A:

Some of the reasons for mergers and acquisitions (M&A) include:

1. Synergy: The most used word in M&A is synergy, which is the idea that by combining business activities, performance will increase and costs will decrease. Essentially, a business will attempt to merge with another business that has complementary strengths and weaknesses.

2. Diversification / Sharpening Business Focus: These two conflicting goals have been used to describe thousands of M&A transactions. A company that merges to diversify may acquire another company in a seemingly unrelated industry in order to reduce the impact of a particular industry's performance on its profitability. Companies seeking to sharpen focus often merge with companies that have deeper market penetration in a key area of operations.

3. Growth: Mergers can give the acquiring company an opportunity to grow market share without having to really earn it by doing the work themselves - instead, they buy a competitor's business for a price. Usually, these are called horizontal mergers. For example, a beer company may choose to buy out a smaller competing brewery, enabling the smaller company to make more beer and sell more to its brand-loyal customers.

4. Increase Supply-Chain Pricing Power: By buying out one of its suppliers or one of the distributors, a business can eliminate a level of costs. If a company buys out one of its suppliers, it is able to save on the margins that the supplier was previously adding to its costs; this is known as a vertical merger. If a company buys out a distributor, it may be able to ship its products at a lower cost.

5. Eliminate Competition: Many M&A deals allow the acquirer to eliminate future competition and gain a larger market share in its product's market. The downside of this is that a large premium is usually required to convince the target company's shareholders to accept the offer. It is not uncommon for the acquiring company's shareholders to sell their shares and push the price lower in response to the company paying too much for the target company.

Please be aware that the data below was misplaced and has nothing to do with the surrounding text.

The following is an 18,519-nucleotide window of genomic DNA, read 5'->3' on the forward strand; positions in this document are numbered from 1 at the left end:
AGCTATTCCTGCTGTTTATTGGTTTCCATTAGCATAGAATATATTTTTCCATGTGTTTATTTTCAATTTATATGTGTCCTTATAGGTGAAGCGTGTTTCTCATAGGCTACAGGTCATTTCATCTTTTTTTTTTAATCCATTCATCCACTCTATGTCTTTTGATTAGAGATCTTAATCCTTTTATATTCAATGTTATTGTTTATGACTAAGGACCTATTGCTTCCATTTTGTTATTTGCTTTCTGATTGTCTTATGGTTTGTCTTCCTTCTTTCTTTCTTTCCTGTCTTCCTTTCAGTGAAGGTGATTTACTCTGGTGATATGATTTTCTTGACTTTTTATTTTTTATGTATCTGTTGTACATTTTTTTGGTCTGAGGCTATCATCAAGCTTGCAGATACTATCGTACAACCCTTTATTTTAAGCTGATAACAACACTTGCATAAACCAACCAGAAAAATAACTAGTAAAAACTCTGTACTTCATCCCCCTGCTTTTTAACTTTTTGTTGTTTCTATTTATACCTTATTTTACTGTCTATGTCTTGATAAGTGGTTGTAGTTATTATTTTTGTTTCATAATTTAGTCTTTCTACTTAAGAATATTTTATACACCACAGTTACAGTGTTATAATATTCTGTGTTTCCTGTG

For more on this topic, read The Basics Of Mergers And Acquisitions and The Wacky World Of M&As.

RELATED FAQS

  1. How often should a small business owner go through a bank reconciliation process?

    Learn about the bank reconciliation process, its purpose and how often it is recommended that small businesses perform a ...
  2. How can a company reduce the unsystematic risk of its own security issues?

    Understand the basic concepts of systematic and unsystematic risk, and learn steps a company can take to reduce its level ...
  3. Why is a company's Cash Flow from Financing (CFF) important to both investors and ...

    Find out about the cash flow from investing activities. Understand why a company's CFF is important to both investors and ...
  4. What are the best free online calculators for calculating my taxable income?

    Find out where to locate the best online calculators to determine your taxable income and why it is important to know this ...
RELATED TERMS
  1. Mass Merchandising

    A method of selling insurance policies in which an employer or ...
  2. Reinsurance Ticket

    A notification made by an insurer which discloses the different ...
  3. Shortfall Cover

    A reinsurance agreement used to temporarily reduce gaps in an ...
  4. Securities-Based Lending

    The practice of making loans using securities as collateral. ...
  5. Gross Net Written Premium Income

    The amount of an insurance company’s premiums used to determine ...
  6. Extra-Contractual Obligations (ECO) Clause

    A clause in a reinsurance contract requiring a reinsurer to pay ...

You May Also Like

Related Articles
  1. Stock Analysis

    Teva Pharma to Acquire Allergan: Analysts ...

  2. Stock Analysis

    Here's Why Analysts Bullish On Skyworks ...

  3. Investing Basics

    Is Divestment Destroying The Coal Industry?

  4. Trading Strategies

    IPO Flippers And The Companies Who Hate ...

  5. Entrepreneurship

    Netflix's New Strategy: Penetrate Your ...

Trading Center
×

You are using adblocking software

Want access to all of Investopedia? Add us to your “whitelist”
so you'll never miss a feature!